Both also know about the altitude in Denver that has been known to bother visiting teams.

"In the time I was there I was in the best shape of my life, said Gargan. "When Id come out for practices I felt I could run for days. Once you hit altitude you feel it. Its crazy how quickly you get dehydrated. Playing in it (on a daily basis) is definitely a benefit, and the teams in Colorado havent taken as much advantage of it as they should.

The Fire hopes the Rapids wont take advantage of it in this the third game of the season. Its a key one, based on what transpired last season. As was the case in 2011, the Fire is off to 1-0-1 start. Last years Game 3 started a tailspin in which the Fire didnt win again for three months. The club doesnt want that to happen again.

Quick Hits from Blackhawks-Stars: Another slow start but better finish

Quick Hits from Blackhawks-Stars: Another slow start but better finish

It wasn't pretty, but the Blackhawks found a way to pick up another two points and improved to 6-0-1 over their last seven games, and 18-3-1 over their last 22.

With Minnesota's loss to Philadelphia, the Blackhawks have taken an eight-point lead for first in the Central Division and are only two points away from the Washington Capitals for home-ice advantage throughout the entire Stanley Cup playoffs.

Let's take a look at Quick Hits from the 3-2 shootout victory over the Dallas Stars on Thursday night:

What Worked: The finish and shootout. While the Blackhawks scored the game's first goal, it was another slow start by a team that has had a few of those over the last several outings and has preached working on turning in more of a complete effort. They recorded only 14 shots on goal in the first two periods, and it took more than six minutes after Patrick Kane's goal to record their next one.

But they finished on a positive note yet again, and went 2-for-3 in the shootout thanks to Kane and Artemi Panarin, who potted the game winner. Kane said after the game that he tried his move on Scott Darling during morning skate and it worked. So he went with it tonight in an effort to snap a mini shootout drought and he did.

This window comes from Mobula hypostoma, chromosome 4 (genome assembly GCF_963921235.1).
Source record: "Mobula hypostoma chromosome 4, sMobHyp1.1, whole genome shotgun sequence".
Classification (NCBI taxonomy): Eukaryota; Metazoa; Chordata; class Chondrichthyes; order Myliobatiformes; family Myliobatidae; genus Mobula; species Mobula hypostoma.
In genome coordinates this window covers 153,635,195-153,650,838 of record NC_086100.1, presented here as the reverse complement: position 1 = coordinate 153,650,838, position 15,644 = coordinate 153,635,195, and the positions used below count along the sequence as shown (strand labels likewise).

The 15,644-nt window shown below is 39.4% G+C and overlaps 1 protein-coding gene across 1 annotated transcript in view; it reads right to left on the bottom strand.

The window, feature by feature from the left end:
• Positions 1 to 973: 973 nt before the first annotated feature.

What Didn't Work: Controlling the puck. The Blackhawks seemingly have the puck more than their opponent does almost every game, but it doesn't reflect in the shot department because they often look for the perfect pass or shot and fail to record one at all. They had 50 shot attempts with 26 of them on goal compared to the Stars' 64 attempts with 44 on goal. They know they must get better at that.

Star of the game: Corey Crawford. After allowing four goals on only 10 shots in Tuesday's overtime loss to Vancouver, the Blackhawks netminder bounced back in a huge way. He matched a season-high with 42 saves, and recorded his 30th win of the season.

He Said It: "He played amazing tonight. Reason we won the game. Hats off to him, he's done that a lot this year. For a goalie it's probably tough to show up every night, even the goals he let in last game you can't put all the blame on him, but he was outstanding tonight." — Kane on Crawford's performance

By the Numbers:

167 — Niklas Hjalmarsson blocked one shot in the win, and it was enough to set a new career high in that department, previously established during the 2010-11 campaign (166).

15 — Trevor van Riemsyk assisted on Marian Hossa's goal in the third period, giving him a career-high 15 points on the season in 50 games. He had 14 points in 82 games last year. He also extended his point streak to three games.